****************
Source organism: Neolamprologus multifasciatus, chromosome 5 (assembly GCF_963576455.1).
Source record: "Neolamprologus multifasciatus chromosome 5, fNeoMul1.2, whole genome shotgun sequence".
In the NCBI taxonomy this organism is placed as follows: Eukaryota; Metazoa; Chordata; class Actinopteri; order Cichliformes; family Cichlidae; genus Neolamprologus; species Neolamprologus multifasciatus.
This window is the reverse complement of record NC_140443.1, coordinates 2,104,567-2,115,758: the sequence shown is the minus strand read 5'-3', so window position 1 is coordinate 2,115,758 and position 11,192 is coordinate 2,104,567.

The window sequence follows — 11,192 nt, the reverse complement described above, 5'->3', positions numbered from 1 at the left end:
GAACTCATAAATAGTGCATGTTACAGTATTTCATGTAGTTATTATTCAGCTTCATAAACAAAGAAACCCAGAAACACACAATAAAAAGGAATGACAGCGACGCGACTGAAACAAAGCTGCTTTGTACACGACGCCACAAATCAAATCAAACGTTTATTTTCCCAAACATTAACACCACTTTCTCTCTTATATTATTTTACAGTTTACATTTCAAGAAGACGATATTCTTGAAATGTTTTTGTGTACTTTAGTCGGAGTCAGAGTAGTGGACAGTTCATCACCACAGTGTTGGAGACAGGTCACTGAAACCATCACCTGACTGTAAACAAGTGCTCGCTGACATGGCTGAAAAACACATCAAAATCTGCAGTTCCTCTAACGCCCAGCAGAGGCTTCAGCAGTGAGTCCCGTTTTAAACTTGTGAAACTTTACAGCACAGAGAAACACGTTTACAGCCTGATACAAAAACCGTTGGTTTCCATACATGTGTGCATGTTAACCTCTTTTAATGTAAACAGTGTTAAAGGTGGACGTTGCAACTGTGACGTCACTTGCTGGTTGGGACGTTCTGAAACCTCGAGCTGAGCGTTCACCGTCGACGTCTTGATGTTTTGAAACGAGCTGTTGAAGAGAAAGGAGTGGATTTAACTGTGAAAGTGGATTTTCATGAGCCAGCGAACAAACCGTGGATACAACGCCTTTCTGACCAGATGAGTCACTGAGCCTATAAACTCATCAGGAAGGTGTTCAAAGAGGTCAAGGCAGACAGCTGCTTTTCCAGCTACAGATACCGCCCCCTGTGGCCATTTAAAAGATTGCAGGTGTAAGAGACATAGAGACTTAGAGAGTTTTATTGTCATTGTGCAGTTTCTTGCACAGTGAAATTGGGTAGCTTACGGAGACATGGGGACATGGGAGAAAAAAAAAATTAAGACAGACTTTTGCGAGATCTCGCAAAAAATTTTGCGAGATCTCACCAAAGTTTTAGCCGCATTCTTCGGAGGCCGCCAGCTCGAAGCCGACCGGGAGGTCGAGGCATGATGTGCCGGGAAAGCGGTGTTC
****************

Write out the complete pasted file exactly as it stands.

Source organism: Neolamprologus multifasciatus, chromosome 5 (assembly GCF_963576455.1).
Source record: "Neolamprologus multifasciatus chromosome 5, fNeoMul1.2, whole genome shotgun sequence".
In the NCBI taxonomy this organism is placed as follows: Eukaryota; Metazoa; Chordata; class Actinopteri; order Cichliformes; family Cichlidae; genus Neolamprologus; species Neolamprologus multifasciatus.
This window is the reverse complement of record NC_140443.1, coordinates 2,104,567-2,115,758: the sequence shown is the minus strand read 5'-3', so window position 1 is coordinate 2,115,758 and position 11,192 is coordinate 2,104,567.

The window sequence follows — 11,192 nt, the reverse complement described above, 5'->3', positions numbered from 1 at the left end:
GAACTCATAAATAGTGCATGTTACAGTATTTCATGTAGTTATTATTCAGCTTCATAAACAAAGAAACCCAGAAACACACAATAAAAAGGAATGACAGCGACGCGACTGAAACAAAGCTGCTTTGTACACGACGCCACAAATCAAATCAAACGTTTATTTTCCCAAACATTAACACCACTTTCTCTCTTATATTATTTTACAGTTTACATTTCAAGAAGACGATATTCTTGAAATGTTTTTGTGTACTTTAGTCGGAGTCAGAGTAGTGGACAGTTCATCACCACAGTGTTGGAGACAGGTCACTGAAACCATCACCTGACTGTAAACAAGTGCTCGCTGACATGGCTGAAAAACACATCAAAATCTGCAGTTCCTCTAACGCCCAGCAGAGGCTTCAGCAGTGAGTCCCGTTTTAAACTTGTGAAACTTTACAGCACAGAGAAACACGTTTACAGCCTGATACAAAAACCGTTGGTTTCCATACATGTGTGCATGTTAACCTCTTTTAATGTAAACAGTGTTAAAGGTGGACGTTGCAACTGTGACGTCACTTGCTGGTTGGGACGTTCTGAAACCTCGAGCTGAGCGTTCACCGTCGACGTCTTGATGTTTTGAAACGAGCTGTTGAAGAGAAAGGAGTGGATTTAACTGTGAAAGTGGATTTTCATGAGCCAGCGAACAAACCGTGGATACAACGCCTTTCTGACCAGATGAGTCACTGAGCCTATAAACTCATCAGGAAGGTGTTCAAAGAGGTCAAGGCAGACAGCTGCTTTTCCAGCTACAGATACCGCCCCCTGTGGCCATTTAAAAGATTGCAGGTGTAAGAGACATAGAGACTTAGAGAGTTTTATTGTCATTGTGCAGTTTCTTGCACAGTGAAATTGGGTAGCTTACGGAGACATGGGGACATGGGAGAAAAAAAAAATTAAGACAGACTTTTGCGAGATCTCGCAAAAAATTTTGCGAGATCTCACCAAAGTTTTAGCCGCATTCTTCGGAGGCCGCCAGCTCGAAGCCGACCGGGAGGTCGAGGCATGATGTGCCGGGAAAGCGGTGTTC